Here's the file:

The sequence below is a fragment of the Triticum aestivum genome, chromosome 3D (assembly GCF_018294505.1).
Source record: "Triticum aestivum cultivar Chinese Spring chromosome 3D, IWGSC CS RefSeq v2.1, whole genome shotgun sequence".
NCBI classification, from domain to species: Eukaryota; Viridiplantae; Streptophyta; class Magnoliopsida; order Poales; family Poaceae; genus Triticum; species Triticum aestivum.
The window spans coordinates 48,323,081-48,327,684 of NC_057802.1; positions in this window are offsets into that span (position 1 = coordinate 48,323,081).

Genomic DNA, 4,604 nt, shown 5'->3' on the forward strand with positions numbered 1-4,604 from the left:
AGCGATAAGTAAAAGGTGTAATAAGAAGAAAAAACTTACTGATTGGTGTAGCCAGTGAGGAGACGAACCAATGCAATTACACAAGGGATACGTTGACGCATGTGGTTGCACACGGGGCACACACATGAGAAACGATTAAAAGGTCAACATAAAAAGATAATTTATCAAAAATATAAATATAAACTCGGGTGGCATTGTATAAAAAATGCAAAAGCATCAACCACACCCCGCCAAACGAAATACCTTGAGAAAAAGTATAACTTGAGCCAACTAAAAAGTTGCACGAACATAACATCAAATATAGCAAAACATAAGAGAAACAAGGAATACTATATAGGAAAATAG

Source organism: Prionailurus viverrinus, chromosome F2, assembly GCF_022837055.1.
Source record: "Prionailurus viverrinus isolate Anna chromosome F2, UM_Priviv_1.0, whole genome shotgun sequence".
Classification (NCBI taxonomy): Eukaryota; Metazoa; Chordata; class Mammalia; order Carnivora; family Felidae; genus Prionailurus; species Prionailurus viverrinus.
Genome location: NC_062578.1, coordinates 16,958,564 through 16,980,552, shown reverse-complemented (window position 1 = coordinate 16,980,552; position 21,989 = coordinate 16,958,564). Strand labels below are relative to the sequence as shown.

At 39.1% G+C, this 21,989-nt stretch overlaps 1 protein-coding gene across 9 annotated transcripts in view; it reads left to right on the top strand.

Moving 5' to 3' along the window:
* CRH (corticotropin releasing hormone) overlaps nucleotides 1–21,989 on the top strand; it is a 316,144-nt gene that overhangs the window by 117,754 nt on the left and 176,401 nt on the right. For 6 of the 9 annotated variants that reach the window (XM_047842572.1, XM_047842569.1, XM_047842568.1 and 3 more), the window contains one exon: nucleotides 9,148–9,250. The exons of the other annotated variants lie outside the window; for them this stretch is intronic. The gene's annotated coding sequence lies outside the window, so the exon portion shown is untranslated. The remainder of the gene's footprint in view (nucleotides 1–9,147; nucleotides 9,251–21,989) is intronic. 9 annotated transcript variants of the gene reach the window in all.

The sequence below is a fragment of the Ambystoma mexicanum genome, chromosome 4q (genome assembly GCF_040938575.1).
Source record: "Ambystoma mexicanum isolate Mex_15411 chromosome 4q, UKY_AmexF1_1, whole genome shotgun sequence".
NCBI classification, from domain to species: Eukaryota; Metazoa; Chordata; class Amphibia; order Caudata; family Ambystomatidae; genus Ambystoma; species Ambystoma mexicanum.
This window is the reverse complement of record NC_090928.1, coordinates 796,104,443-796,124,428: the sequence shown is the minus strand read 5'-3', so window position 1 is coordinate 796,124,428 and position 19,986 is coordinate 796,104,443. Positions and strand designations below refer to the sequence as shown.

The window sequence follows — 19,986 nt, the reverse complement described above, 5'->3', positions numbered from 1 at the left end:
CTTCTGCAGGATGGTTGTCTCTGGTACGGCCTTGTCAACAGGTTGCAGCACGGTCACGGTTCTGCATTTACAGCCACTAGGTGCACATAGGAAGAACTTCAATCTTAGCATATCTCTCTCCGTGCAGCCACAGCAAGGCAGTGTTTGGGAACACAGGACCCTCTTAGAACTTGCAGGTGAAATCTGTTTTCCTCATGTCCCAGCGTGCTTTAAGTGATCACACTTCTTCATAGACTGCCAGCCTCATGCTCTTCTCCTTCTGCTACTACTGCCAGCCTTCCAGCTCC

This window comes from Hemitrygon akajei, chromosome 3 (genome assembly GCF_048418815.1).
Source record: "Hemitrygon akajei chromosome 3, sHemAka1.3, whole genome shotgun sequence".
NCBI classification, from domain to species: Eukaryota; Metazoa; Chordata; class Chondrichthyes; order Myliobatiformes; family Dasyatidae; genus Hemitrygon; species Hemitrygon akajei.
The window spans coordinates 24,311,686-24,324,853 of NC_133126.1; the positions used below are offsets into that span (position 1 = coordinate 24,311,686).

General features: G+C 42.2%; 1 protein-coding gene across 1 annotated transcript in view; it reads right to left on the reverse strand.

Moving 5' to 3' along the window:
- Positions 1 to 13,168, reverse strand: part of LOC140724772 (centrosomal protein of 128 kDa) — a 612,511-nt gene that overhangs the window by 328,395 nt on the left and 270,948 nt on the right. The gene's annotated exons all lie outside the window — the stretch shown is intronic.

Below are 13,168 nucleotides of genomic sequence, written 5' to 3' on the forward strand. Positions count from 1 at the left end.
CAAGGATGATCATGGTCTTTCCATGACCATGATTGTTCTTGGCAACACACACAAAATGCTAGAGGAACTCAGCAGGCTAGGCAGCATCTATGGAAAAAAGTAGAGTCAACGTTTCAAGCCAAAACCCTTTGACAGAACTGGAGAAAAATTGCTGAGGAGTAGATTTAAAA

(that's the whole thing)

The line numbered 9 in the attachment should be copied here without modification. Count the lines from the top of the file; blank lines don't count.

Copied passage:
Classification (NCBI taxonomy): Eukaryota; Metazoa; Chordata; class Mammalia; order Carnivora; family Felidae; genus Prionailurus; species Prionailurus viverrinus.